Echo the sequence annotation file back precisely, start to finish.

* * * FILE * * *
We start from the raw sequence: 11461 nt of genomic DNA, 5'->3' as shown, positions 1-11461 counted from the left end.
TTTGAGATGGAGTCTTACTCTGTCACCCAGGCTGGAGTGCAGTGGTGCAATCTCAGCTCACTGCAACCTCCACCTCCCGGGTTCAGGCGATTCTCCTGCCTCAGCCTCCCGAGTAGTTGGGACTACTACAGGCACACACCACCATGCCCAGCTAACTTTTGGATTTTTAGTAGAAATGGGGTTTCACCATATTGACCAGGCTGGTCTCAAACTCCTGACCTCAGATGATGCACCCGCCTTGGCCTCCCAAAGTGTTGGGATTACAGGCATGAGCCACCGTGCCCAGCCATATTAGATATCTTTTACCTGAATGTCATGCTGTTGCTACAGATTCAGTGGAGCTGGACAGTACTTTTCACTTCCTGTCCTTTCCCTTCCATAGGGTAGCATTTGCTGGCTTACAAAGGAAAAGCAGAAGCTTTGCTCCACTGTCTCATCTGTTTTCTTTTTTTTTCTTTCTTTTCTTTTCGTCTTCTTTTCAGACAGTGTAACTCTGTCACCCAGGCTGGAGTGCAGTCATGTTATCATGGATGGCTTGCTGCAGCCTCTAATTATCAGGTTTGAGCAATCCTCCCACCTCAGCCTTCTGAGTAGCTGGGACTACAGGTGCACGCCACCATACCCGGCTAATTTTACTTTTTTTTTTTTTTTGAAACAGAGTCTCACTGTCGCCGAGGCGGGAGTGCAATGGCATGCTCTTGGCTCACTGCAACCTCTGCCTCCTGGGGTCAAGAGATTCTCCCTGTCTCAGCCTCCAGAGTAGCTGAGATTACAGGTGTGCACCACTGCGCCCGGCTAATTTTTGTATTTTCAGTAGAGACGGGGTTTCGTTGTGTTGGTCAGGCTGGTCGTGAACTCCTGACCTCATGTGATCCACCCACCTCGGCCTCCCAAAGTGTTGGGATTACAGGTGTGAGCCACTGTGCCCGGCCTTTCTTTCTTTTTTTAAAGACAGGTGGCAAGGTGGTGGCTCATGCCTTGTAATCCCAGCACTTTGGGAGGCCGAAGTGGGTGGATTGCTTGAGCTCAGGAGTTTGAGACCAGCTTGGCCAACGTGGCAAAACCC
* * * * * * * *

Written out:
We start from the raw sequence: 11461 nt of genomic DNA, 5'->3' as shown, positions 1-11461 counted from the left end.
TTTGAGATGGAGTCTTACTCTGTCACCCAGGCTGGAGTGCAGTGGTGCAATCTCAGCTCACTGCAACCTCCACCTCCCGGGTTCAGGCGATTCTCCTGCCTCAGCCTCCCGAGTAGTTGGGACTACTACAGGCACACACCACCATGCCCAGCTAACTTTTGGATTTTTAGTAGAAATGGGGTTTCACCATATTGACCAGGCTGGTCTCAAACTCCTGACCTCAGATGATGCACCCGCCTTGGCCTCCCAAAGTGTTGGGATTACAGGCATGAGCCACCGTGCCCAGCCATATTAGATATCTTTTACCTGAATGTCATGCTGTTGCTACAGATTCAGTGGAGCTGGACAGTACTTTTCACTTCCTGTCCTTTCCCTTCCATAGGGTAGCATTTGCTGGCTTACAAAGGAAAAGCAGAAGCTTTGCTCCACTGTCTCATCTGTTTTCTTTTTTTTTCTTTCTTTTCTTTTCGTCTTCTTTTCAGACAGTGTAACTCTGTCACCCAGGCTGGAGTGCAGTCATGTTATCATGGATGGCTTGCTGCAGCCTCTAATTATCAGGTTTGAGCAATCCTCCCACCTCAGCCTTCTGAGTAGCTGGGACTACAGGTGCACGCCACCATACCCGGCTAATTTTACTTTTTTTTTTTTTTTGAAACAGAGTCTCACTGTCGCCGAGGCGGGAGTGCAATGGCATGCTCTTGGCTCACTGCAACCTCTGCCTCCTGGGGTCAAGAGATTCTCCCTGTCTCAGCCTCCAGAGTAGCTGAGATTACAGGTGTGCACCACTGCGCCCGGCTAATTTTTGTATTTTCAGTAGAGACGGGGTTTCGTTGTGTTGGTCAGGCTGGTCGTGAACTCCTGACCTCATGTGATCCACCCACCTCGGCCTCCCAAAGTGTTGGGATTACAGGTGTGAGCCACTGTGCCCGGCCTTTCTTTCTTTTTTTAAAGACAGGTGGCAAGGTGGTGGCTCATGCCTTGTAATCCCAGCACTTTGGGAGGCCGAAGTGGGTGGATTGCTTGAGCTCAGGAGTTTGAGACCAGCTTGGCCAACGTGGCAAAACCC